Shaping How Tribunals Think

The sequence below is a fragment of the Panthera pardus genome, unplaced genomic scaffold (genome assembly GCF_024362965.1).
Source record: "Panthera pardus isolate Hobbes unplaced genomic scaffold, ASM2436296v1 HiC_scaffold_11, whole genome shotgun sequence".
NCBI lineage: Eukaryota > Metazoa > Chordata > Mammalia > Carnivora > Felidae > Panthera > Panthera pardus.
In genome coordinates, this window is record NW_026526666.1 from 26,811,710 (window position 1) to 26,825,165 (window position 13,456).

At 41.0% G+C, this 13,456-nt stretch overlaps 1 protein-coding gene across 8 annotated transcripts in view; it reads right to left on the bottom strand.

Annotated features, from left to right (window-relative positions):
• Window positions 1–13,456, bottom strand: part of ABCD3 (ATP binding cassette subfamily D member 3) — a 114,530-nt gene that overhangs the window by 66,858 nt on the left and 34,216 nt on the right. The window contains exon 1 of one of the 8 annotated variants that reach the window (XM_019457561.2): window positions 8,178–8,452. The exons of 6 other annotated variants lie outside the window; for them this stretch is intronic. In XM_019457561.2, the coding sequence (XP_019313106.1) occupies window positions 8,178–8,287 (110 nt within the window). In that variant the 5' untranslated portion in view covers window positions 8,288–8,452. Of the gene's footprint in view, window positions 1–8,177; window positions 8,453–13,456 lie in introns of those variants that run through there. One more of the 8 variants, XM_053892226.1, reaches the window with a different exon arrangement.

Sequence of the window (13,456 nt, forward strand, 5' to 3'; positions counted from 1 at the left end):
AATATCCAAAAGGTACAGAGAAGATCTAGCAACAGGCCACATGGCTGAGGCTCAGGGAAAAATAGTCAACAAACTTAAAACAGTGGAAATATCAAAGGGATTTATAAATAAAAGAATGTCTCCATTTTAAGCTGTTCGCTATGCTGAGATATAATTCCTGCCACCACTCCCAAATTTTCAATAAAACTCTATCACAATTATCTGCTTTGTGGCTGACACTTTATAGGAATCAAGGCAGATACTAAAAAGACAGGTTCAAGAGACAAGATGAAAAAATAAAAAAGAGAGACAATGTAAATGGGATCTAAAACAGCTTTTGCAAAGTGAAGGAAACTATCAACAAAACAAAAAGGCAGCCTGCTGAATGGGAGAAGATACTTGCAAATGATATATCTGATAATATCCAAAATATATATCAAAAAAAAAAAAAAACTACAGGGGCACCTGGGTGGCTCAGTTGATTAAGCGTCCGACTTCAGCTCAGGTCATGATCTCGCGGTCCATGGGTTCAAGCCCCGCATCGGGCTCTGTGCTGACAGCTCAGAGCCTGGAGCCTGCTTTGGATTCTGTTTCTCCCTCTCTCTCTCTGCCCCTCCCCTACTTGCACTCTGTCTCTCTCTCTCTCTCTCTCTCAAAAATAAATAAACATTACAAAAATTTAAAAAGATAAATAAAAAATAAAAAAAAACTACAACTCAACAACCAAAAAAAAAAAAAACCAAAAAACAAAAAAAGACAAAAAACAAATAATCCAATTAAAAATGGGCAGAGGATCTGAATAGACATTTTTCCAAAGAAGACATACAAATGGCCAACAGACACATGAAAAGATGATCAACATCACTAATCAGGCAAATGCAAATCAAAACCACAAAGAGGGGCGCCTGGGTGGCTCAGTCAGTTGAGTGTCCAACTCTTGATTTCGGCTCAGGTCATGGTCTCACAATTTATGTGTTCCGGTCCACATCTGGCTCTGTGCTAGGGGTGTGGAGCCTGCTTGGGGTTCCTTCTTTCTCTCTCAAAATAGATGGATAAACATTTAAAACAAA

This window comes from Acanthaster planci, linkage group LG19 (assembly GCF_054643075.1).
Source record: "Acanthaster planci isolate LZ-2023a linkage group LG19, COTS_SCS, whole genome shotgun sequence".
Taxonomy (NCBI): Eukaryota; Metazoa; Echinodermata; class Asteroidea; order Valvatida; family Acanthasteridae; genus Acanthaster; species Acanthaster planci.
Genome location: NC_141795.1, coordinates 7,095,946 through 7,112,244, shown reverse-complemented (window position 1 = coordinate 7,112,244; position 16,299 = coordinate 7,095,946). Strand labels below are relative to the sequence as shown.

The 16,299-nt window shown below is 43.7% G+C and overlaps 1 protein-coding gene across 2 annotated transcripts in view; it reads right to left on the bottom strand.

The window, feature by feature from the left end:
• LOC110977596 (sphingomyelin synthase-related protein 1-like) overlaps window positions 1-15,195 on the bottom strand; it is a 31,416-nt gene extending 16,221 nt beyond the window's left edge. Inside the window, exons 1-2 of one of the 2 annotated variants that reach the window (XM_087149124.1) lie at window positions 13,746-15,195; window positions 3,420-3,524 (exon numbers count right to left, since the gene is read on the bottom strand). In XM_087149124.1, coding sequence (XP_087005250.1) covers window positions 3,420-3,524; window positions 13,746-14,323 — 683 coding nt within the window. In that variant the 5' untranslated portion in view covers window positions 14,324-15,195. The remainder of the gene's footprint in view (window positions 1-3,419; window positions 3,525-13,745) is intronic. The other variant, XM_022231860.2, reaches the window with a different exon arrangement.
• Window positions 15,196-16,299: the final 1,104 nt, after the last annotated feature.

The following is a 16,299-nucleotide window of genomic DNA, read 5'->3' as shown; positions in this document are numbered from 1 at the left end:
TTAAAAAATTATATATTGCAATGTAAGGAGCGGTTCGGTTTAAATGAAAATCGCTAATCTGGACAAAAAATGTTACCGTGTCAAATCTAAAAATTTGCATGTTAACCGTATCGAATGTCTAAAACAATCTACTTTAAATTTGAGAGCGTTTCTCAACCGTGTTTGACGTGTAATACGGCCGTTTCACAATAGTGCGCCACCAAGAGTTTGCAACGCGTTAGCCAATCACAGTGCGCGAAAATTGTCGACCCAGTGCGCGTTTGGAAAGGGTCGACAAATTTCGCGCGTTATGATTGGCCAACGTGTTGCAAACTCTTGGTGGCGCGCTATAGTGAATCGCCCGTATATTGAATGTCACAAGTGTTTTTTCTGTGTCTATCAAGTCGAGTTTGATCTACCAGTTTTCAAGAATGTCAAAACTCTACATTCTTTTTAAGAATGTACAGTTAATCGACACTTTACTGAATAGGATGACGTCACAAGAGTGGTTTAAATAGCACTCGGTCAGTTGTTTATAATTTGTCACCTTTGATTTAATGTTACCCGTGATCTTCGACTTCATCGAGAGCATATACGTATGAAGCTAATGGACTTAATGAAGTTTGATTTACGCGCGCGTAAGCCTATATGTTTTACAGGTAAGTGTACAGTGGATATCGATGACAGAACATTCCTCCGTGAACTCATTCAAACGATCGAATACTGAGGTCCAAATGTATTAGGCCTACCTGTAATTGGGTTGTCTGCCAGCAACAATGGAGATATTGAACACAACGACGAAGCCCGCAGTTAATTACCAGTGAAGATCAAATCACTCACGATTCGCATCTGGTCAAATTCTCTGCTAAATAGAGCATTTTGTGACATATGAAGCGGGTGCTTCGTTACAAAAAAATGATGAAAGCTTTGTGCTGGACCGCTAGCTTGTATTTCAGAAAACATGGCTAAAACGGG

This chapter looks at the issue of transparency in international arbitration by considering an aspect of arbitration where the opposite condition remains quite accepted; namely, the opacity of the deliberations of the arbitral tribunal. It considers how the institutional structure of arbitration shapes the decision-making process of arbitration tribunals even though that process is as a general matter conducted out of sight of the parties or the public generally. A core conclusion is that the risks posed by opacity arguably are mediated significantly by a number of regulatory devices expressed in terms of procedural rules. The chapter is organized into three parts. The first examines the justification and procedural construction of the opacity granted to arbitral decision-making; the second examines the regulation of the opacity created; finally, it identifies the gain and challenge of a regulatory perspective.
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